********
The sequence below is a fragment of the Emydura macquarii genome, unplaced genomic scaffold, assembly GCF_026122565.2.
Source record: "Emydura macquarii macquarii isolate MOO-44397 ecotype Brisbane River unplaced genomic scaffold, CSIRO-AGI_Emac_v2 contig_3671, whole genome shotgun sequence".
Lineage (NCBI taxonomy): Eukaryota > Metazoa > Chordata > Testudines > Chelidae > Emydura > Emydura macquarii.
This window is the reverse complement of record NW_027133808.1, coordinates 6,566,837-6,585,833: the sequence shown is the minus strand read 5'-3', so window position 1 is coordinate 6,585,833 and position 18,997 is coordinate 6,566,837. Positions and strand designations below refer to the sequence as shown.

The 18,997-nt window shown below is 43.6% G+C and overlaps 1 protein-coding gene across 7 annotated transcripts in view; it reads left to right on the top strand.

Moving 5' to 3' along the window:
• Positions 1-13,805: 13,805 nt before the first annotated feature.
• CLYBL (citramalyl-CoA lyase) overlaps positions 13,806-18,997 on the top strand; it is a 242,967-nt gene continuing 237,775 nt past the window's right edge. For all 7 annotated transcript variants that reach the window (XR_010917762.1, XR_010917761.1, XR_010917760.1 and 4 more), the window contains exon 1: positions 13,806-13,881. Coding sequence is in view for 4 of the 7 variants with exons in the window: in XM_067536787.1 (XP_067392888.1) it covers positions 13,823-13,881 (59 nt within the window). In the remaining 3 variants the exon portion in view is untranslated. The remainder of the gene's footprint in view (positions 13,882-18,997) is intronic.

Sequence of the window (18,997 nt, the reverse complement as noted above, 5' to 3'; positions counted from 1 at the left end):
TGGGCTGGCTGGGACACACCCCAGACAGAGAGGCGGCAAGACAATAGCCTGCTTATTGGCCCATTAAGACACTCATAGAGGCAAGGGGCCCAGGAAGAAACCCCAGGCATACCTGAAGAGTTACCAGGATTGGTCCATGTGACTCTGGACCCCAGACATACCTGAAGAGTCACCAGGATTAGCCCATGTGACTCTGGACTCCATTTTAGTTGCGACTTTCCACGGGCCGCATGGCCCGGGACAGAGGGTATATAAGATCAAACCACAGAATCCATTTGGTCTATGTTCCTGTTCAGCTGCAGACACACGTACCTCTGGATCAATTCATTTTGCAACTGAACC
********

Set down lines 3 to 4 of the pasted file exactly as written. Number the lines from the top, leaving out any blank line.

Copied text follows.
Lineage (NCBI taxonomy): Eukaryota > Metazoa > Chordata > Testudines > Chelidae > Emydura > Emydura macquarii.
This window is the reverse complement of record NW_027133808.1, coordinates 6,566,837-6,585,833: the sequence shown is the minus strand read 5'-3', so window position 1 is coordinate 6,585,833 and position 18,997 is coordinate 6,566,837. Positions and strand designations below refer to the sequence as shown.